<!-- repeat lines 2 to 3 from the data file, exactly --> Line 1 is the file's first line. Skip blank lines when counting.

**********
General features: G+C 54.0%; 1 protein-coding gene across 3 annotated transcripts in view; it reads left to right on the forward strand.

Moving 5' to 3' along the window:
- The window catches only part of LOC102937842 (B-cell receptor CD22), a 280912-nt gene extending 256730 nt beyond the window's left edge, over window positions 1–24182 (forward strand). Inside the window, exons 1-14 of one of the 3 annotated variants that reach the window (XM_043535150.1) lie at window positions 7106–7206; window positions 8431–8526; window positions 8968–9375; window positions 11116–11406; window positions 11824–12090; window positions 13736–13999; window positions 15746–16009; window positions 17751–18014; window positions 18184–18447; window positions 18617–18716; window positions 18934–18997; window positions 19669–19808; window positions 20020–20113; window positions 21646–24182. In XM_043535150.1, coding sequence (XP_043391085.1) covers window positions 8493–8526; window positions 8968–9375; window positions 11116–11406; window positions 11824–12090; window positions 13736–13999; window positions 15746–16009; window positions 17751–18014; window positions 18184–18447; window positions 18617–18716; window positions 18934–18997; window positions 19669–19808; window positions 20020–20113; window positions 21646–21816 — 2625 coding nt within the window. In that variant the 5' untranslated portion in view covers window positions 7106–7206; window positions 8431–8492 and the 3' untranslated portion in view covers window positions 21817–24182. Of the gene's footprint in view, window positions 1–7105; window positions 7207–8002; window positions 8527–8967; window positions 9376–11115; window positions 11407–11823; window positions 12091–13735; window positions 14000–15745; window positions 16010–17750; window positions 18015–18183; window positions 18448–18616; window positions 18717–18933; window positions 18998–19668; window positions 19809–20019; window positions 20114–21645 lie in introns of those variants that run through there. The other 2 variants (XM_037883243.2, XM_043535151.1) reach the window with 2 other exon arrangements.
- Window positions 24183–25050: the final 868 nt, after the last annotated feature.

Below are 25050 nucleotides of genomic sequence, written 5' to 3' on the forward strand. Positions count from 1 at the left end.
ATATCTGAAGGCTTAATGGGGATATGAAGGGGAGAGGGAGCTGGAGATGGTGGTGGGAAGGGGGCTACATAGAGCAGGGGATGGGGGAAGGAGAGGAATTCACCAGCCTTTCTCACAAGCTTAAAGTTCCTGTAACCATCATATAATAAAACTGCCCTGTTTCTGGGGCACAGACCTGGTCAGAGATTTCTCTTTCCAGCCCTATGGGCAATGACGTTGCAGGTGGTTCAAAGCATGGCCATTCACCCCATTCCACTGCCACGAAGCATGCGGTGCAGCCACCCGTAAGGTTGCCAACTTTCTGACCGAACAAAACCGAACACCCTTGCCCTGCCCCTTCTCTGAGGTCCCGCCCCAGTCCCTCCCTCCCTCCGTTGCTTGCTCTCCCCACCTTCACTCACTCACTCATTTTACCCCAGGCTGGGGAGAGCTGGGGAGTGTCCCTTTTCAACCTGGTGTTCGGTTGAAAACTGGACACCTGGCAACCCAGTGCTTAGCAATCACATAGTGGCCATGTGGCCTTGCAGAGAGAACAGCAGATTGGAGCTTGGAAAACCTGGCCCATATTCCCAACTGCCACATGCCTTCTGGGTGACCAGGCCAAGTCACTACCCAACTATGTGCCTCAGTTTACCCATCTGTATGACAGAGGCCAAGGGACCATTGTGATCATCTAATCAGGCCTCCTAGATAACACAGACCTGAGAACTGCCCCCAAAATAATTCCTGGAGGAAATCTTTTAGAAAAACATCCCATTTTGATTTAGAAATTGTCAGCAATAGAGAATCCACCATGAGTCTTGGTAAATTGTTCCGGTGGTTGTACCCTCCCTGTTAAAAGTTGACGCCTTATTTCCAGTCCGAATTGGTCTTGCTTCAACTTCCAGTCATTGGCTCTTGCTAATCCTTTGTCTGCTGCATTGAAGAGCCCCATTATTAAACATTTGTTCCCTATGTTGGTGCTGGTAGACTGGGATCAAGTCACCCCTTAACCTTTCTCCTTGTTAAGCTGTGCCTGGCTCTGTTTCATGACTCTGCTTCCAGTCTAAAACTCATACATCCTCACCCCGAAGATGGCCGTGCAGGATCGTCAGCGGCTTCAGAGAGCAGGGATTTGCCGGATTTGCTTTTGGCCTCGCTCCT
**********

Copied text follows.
Moving 5' to 3' along the window:
- The window catches only part of LOC102937842 (B-cell receptor CD22), a 280912-nt gene extending 256730 nt beyond the window's left edge, over window positions 1–24182 (forward strand). Inside the window, exons 1-14 of one of the 3 annotated variants that reach the window (XM_043535150.1) lie at window positions 7106–7206; window positions 8431–8526; window positions 8968–9375; window positions 11116–11406; window positions 11824–12090; window positions 13736–13999; window positions 15746–16009; window positions 17751–18014; window positions 18184–18447; window positions 18617–18716; window positions 18934–18997; window positions 19669–19808; window positions 20020–20113; window positions 21646–24182. In XM_043535150.1, coding sequence (XP_043391085.1) covers window positions 8493–8526; window positions 8968–9375; window positions 11116–11406; window positions 11824–12090; window positions 13736–13999; window positions 15746–16009; window positions 17751–18014; window positions 18184–18447; window positions 18617–18716; window positions 18934–18997; window positions 19669–19808; window positions 20020–20113; window positions 21646–21816 — 2625 coding nt within the window. In that variant the 5' untranslated portion in view covers window positions 7106–7206; window positions 8431–8492 and the 3' untranslated portion in view covers window positions 21817–24182. Of the gene's footprint in view, window positions 1–7105; window positions 7207–8002; window positions 8527–8967; window positions 9376–11115; window positions 11407–11823; window positions 12091–13735; window positions 14000–15745; window positions 16010–17750; window positions 18015–18183; window positions 18448–18616; window positions 18717–18933; window positions 18998–19668; window positions 19809–20019; window positions 20114–21645 lie in introns of those variants that run through there. The other 2 variants (XM_037883243.2, XM_043535151.1) reach the window with 2 other exon arrangements.